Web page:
Janelle De Souza
Guyanese President Dr Mohamed Irfaan Ali said the oil and gas boom Guyana is experiencing will ensure the country’s future economy but it will not be the focus.
He said the country had 18 billion barrels of proven reserve and by 2026 it should be producing 810,000 barrels per day. However, even before oil and gas was discovered in Guyana its economy was one of the fastest growing in the world.
Even so, he said the country lacked “the revenue and a fiscal space” to advance its development but it could do so now with that discovery.
“Oil and gas is just but an input to build out the other sectors and segments of the economy to be globally competitive and produce the wealth of the future.
“We have to invest in cutting edge technology, in research and development… We are working now on building our new city with an innovation village within that city, cutting edge jobs of the future. We’re not only working on jobs, we’re working on tech jobs, building a National Skills Training Development Centre that will be training the workforce for the future. And we’re starting with those at home, but you are part of home.”
Speaking at a Diaspora Outreach hosted by the consulate general of the Co-operative Republic of Guyana in TT at the Radisson Hotel, Wrightson Road, on Saturday night, Ali said his government was evaluating how some of its programmes could be applied to the diaspora.
He said Guyanese contribute significantly to every aspect of global development and it was important to harness and concentrate the expertise, talents, skills and experience to develop and uplift Guyana and its people.
He said a country’s human resource was one of its most important assets and Guyana’s had to be fixed so it could support social and economic transformation.
“Let us understand fundamentally that fixing the human resource is not making everyone doctors, professors and lawyers. Fixing the human resource problem starts with fixing ourselves, fixing the way we think, fixing the way we act, fixing the way we behave, fixing the way we see each other, fixing who we are and what we were created for.”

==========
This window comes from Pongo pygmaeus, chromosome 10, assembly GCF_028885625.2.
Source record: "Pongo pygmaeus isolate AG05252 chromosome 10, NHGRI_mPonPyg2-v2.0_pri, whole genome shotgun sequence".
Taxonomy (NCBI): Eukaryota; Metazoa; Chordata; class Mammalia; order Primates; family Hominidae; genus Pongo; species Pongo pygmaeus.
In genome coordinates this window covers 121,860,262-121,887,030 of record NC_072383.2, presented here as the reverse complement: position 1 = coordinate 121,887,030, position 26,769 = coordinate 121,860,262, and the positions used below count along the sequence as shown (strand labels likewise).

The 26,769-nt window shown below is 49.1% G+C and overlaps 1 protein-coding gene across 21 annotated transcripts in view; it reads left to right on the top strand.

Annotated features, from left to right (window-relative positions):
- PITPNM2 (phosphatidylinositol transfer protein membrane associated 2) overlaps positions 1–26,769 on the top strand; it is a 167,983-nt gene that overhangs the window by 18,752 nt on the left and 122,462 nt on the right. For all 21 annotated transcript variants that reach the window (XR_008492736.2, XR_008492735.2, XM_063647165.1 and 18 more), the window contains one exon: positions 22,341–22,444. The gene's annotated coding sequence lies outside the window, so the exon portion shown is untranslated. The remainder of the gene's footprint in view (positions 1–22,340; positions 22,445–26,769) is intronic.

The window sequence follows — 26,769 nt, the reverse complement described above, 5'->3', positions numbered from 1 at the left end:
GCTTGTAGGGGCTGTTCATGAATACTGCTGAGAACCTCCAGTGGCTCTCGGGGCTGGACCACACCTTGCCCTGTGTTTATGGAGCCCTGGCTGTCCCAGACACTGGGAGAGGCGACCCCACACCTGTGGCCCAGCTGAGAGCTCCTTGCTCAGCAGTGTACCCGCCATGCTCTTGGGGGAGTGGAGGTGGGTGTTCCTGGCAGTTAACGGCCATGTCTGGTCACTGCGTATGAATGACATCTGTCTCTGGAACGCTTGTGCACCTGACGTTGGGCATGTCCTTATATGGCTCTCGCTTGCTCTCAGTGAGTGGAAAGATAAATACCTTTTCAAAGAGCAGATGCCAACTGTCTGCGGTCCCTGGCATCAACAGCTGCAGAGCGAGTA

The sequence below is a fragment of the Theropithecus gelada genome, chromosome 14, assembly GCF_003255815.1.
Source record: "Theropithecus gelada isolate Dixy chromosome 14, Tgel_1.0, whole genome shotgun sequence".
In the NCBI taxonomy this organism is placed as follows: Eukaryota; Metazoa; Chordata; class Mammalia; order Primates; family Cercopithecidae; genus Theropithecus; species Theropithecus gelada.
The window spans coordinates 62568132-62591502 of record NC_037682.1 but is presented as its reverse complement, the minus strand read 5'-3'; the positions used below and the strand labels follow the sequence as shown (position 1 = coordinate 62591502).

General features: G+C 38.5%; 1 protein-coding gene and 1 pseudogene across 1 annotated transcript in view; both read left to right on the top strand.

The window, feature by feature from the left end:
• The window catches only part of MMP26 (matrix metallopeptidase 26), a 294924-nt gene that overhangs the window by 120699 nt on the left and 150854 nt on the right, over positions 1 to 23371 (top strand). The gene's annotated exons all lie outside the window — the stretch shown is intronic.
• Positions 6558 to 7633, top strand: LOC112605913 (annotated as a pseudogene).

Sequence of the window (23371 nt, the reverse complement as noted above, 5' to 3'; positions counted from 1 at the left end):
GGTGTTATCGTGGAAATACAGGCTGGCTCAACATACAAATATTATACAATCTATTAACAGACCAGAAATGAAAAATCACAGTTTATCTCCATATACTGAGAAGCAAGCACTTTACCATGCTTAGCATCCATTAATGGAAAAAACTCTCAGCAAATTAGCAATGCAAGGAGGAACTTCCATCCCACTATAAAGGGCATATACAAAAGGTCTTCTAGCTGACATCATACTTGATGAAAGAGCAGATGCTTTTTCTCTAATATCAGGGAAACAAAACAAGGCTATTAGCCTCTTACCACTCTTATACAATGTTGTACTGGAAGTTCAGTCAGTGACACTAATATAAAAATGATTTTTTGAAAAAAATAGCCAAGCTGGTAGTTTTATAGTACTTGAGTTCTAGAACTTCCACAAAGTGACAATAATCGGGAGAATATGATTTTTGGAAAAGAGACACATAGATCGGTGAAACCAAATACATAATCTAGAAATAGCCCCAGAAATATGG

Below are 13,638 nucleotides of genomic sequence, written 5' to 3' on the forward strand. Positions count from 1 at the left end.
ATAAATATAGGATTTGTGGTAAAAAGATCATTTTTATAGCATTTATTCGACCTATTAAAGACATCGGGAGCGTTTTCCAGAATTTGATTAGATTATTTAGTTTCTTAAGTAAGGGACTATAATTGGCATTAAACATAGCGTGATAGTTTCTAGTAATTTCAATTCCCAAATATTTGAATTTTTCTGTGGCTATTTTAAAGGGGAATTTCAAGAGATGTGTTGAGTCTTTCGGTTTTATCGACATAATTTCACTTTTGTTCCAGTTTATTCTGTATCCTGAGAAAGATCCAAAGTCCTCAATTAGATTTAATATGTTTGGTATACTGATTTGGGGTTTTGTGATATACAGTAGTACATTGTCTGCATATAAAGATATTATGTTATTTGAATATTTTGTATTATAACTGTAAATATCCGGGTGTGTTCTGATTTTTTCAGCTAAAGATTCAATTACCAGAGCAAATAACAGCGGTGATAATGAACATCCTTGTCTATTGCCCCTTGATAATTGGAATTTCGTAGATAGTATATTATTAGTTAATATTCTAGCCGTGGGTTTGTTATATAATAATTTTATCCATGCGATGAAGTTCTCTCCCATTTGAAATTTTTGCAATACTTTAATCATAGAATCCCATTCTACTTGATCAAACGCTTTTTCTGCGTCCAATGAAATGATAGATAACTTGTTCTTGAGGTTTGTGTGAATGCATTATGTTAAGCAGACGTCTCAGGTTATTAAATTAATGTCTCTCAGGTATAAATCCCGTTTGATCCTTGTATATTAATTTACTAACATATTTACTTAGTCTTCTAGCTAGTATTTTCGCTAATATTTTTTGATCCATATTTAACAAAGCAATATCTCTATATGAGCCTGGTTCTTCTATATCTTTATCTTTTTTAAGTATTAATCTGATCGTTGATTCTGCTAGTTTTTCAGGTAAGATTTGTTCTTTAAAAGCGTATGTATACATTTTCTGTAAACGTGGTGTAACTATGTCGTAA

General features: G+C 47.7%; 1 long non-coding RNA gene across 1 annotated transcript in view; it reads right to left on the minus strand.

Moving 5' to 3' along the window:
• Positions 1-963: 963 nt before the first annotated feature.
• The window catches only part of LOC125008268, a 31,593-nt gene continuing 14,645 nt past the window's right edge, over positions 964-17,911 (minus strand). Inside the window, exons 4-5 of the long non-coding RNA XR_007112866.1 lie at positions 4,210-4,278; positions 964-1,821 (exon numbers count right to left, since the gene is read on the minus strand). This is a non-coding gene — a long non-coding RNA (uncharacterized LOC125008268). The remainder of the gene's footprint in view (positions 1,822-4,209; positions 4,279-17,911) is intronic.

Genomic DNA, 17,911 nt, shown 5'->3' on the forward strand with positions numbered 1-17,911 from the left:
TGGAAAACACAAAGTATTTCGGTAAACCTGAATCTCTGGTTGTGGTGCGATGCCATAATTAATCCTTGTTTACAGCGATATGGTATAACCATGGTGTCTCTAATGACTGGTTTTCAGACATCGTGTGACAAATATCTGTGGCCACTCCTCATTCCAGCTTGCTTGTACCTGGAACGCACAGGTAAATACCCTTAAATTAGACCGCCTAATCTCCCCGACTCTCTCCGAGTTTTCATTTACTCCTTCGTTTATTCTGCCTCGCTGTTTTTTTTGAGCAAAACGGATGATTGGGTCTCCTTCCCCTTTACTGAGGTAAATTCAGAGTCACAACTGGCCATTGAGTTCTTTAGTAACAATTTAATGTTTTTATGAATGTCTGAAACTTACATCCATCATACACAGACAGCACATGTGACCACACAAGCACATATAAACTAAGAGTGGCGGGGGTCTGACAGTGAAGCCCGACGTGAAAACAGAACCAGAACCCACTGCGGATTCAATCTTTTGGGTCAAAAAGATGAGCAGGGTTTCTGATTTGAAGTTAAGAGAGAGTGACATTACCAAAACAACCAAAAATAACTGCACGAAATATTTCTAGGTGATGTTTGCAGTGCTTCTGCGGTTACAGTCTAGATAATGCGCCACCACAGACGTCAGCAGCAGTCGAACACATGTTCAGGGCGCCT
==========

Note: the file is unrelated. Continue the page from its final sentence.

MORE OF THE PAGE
He believed when that was fixed, prosperity would come to the country.
He added that the prosperity of Guyana would be the prosperity of the Caricom region because each country could not do it alone. Caricom countries have to build a region where all can realise their aspirations and build a future for their children. He said the support of the region was necessary as all lived in a global environment where things in other parts of the world affected them.
Ali said the country had to position itself to monetise its ecosystem. He said with 87 per cent of the last area being forests, Guyana was the “lungs of the world.” It also had, possibly, the largest concentration of fresh water in the world, was highly mineralised, and had diamond reserves among other valuable resources.
The government was looking into increasing production including animal feed, poultry, rice, and vegetables, as well as using hydroponics to produce fruits and berries that were usually imported.
It also wants to eventually position the country as a leader in tourism, and reduce the cost of electricity by 50 per cent by 2025 to benefit the people and sectors such as manufacturing and industrial development.
Ali noted that those in the audience were the ones who decided to leave the country when they faced hardships in Guyana. He recognised they faced challenges in the countries in which they settled but stressed that the opportunities they grasped brought them success.
He reminded them even though Guyana was made up of six different people, they were all on the same team – One Guyana. But, he said, each individual had to contribute to make that a reality.
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